- Fox Hill Bed & Breakfast Suites
- Osceola Mill
- Seasons’ Yield Farm
- Steeles Tavern Manor
- Sugar Tree Inn
- Wade’s Mill
Is there anywhere to get food along the Trail?
Great question! As you may or may not know, food in a rural area is not always as easy to find as one might be used to. Meaning, just because it is lunchtime and you are hungry does not mean you can find food within five minutes of your location. Food quite often takes thought in these here rural parts, so the Trail highlights country stores, sit-down dining, and even a few treats. Many of these establishments are happy to provide take out, so you can order your food before you hit the trail, pack it in the cooler or throw it in the picnic basket, and eat at that perfect bucolic spot when your tummy is rumbling and you feel miles away from civilization.
- Creekside Treats
- Dottie’s Country Store
- Frank’s Fairfield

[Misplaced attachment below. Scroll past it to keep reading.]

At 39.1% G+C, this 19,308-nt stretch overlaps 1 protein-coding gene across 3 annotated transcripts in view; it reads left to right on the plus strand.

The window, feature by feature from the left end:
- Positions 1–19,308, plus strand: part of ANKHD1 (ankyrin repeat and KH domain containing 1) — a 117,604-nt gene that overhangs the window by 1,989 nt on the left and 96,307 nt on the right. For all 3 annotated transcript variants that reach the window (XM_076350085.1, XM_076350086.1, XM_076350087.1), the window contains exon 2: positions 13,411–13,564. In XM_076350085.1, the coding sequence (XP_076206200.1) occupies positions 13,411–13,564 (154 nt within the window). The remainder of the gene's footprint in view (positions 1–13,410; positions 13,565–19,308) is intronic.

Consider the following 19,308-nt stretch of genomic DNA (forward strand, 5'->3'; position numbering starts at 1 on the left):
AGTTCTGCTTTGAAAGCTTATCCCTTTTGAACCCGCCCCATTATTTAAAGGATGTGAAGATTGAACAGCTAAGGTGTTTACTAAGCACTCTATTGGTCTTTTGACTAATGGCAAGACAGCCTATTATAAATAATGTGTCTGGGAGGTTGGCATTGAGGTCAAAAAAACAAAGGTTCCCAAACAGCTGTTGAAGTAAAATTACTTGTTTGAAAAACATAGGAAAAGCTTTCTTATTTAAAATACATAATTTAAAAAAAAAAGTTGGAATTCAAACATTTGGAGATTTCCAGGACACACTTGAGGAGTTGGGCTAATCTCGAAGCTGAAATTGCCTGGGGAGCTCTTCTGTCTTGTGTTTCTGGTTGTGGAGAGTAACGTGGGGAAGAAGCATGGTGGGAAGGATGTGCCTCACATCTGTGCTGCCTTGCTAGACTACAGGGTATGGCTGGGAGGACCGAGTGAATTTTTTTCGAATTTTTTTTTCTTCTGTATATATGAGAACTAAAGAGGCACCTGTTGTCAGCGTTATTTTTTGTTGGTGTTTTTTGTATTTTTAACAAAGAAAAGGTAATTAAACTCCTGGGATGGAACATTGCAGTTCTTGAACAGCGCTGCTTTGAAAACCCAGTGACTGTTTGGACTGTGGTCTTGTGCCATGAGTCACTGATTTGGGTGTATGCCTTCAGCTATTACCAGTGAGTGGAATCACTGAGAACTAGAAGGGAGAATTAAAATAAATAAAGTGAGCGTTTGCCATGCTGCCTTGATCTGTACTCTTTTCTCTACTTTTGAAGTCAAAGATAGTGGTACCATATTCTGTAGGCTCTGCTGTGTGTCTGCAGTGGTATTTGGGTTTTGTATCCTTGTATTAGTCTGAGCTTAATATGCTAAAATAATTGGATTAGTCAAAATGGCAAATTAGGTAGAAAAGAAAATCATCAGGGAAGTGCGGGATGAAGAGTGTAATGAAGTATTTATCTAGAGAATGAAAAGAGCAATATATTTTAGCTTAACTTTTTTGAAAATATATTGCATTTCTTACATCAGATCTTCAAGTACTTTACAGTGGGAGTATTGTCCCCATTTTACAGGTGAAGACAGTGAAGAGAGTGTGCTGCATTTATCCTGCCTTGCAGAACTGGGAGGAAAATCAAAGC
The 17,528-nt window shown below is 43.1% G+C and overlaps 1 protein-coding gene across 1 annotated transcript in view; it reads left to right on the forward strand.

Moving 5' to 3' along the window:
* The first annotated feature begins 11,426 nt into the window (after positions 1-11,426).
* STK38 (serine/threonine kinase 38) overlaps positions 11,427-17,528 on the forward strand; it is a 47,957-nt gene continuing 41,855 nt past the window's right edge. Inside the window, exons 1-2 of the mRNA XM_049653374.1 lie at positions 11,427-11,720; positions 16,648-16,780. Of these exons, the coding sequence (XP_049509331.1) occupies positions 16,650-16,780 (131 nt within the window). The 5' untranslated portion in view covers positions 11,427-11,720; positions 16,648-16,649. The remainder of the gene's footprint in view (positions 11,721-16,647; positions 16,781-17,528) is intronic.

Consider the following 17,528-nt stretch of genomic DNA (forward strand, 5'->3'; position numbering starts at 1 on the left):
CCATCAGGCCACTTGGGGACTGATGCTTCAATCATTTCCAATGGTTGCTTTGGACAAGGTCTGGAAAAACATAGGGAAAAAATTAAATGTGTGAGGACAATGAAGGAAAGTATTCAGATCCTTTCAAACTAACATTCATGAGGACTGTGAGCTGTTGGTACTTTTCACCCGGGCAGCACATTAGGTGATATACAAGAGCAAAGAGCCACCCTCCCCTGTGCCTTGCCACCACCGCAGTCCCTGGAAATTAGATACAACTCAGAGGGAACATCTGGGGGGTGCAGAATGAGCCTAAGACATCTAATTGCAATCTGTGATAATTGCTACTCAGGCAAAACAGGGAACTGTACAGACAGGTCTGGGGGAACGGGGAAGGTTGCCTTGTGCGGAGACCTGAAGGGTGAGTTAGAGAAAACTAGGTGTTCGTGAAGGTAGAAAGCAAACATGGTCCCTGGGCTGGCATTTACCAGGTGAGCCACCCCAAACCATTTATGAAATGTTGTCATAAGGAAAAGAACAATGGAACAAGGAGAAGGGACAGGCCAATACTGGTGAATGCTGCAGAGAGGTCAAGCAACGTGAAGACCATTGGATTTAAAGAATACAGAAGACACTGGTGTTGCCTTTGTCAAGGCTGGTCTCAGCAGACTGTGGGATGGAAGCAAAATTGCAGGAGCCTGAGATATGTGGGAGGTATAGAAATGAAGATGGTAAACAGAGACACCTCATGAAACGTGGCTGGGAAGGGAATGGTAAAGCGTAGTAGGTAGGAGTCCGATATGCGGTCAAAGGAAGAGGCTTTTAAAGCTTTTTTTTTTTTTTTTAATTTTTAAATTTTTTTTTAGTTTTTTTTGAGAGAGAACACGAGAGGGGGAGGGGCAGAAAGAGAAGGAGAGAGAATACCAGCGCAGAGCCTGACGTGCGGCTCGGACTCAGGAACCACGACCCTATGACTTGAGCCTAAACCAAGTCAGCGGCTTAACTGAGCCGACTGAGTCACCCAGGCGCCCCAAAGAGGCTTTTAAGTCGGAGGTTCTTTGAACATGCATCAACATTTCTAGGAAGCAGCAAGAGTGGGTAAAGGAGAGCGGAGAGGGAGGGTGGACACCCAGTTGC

- Gertie’s Country Store
- Osceola Mill
- Quaker Steak & Lube
- Smiley’s BBQ & Sports Bar
- White’s Travel Center
Anything else I should know about the Trail?
Most of the establishments along the Trail are pet and family-friendly, so bring the whole crew.
Besides bringing food or at least thinking about it before you hit the Trail, other suggestions include packing a couple of grubby towels or a blanket, a small first aid kit (nothing crazy, but some band-aids and antiseptic ointments go a long way), and, of course, water.
One last tip, since Northern Rockbridge County is a rural area, business days and hours of operation vary, so you may want to check them against your travel dates.
And that is that. We hope you enjoy your “Going Rural” experience and we also hope, by the end of the Trail, you will be vindicated in the eyes of your special someone!